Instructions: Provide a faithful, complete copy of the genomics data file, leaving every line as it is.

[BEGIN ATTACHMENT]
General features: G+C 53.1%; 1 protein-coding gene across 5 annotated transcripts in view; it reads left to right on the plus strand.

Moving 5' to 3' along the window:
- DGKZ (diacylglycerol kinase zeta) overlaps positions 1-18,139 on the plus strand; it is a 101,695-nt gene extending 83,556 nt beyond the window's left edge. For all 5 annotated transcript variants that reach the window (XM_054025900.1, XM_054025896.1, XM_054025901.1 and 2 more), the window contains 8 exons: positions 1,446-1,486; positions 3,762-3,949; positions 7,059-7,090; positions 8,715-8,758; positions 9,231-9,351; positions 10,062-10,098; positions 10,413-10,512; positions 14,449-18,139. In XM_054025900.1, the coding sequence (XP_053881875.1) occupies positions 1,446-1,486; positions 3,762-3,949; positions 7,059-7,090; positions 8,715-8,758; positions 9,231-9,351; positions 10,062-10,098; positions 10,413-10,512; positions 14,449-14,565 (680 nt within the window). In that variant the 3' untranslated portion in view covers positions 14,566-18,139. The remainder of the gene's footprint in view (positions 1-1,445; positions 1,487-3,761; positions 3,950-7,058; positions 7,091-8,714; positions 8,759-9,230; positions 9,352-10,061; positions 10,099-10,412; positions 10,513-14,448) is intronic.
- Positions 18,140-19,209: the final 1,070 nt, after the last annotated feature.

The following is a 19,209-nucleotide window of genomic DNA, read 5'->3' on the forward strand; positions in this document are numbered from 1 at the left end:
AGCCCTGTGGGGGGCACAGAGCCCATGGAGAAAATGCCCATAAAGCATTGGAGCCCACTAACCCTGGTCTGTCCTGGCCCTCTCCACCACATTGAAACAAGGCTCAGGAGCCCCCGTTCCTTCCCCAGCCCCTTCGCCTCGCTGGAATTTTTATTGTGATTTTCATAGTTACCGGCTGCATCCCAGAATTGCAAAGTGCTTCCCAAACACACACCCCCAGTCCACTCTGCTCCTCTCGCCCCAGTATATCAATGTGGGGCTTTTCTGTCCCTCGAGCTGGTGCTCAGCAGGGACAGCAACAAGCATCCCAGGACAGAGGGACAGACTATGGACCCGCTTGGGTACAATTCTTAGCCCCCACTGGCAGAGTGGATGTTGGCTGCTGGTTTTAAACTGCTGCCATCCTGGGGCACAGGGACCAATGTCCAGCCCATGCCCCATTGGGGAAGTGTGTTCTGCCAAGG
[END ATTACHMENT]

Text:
General features: G+C 53.1%; 1 protein-coding gene across 5 annotated transcripts in view; it reads left to right on the plus strand.

Moving 5' to 3' along the window:
- DGKZ (diacylglycerol kinase zeta) overlaps positions 1-18,139 on the plus strand; it is a 101,695-nt gene extending 83,556 nt beyond the window's left edge. For all 5 annotated transcript variants that reach the window (XM_054025900.1, XM_054025896.1, XM_054025901.1 and 2 more), the window contains 8 exons: positions 1,446-1,486; positions 3,762-3,949; positions 7,059-7,090; positions 8,715-8,758; positions 9,231-9,351; positions 10,062-10,098; positions 10,413-10,512; positions 14,449-18,139. In XM_054025900.1, the coding sequence (XP_053881875.1) occupies positions 1,446-1,486; positions 3,762-3,949; positions 7,059-7,090; positions 8,715-8,758; positions 9,231-9,351; positions 10,062-10,098; positions 10,413-10,512; positions 14,449-14,565 (680 nt within the window). In that variant the 3' untranslated portion in view covers positions 14,566-18,139. The remainder of the gene's footprint in view (positions 1-1,445; positions 1,487-3,761; positions 3,950-7,058; positions 7,091-8,714; positions 8,759-9,230; positions 9,352-10,061; positions 10,099-10,412; positions 10,513-14,448) is intronic.
- Positions 18,140-19,209: the final 1,070 nt, after the last annotated feature.

The following is a 19,209-nucleotide window of genomic DNA, read 5'->3' on the forward strand; positions in this document are numbered from 1 at the left end:
AGCCCTGTGGGGGGCACAGAGCCCATGGAGAAAATGCCCATAAAGCATTGGAGCCCACTAACCCTGGTCTGTCCTGGCCCTCTCCACCACATTGAAACAAGGCTCAGGAGCCCCCGTTCCTTCCCCAGCCCCTTCGCCTCGCTGGAATTTTTATTGTGATTTTCATAGTTACCGGCTGCATCCCAGAATTGCAAAGTGCTTCCCAAACACACACCCCCAGTCCACTCTGCTCCTCTCGCCCCAGTATATCAATGTGGGGCTTTTCTGTCCCTCGAGCTGGTGCTCAGCAGGGACAGCAACAAGCATCCCAGGACAGAGGGACAGACTATGGACCCGCTTGGGTACAATTCTTAGCCCCCACTGGCAGAGTGGATGTTGGCTGCTGGTTTTAAACTGCTGCCATCCTGGGGCACAGGGACCAATGTCCAGCCCATGCCCCATTGGGGAAGTGTGTTCTGCCAAGG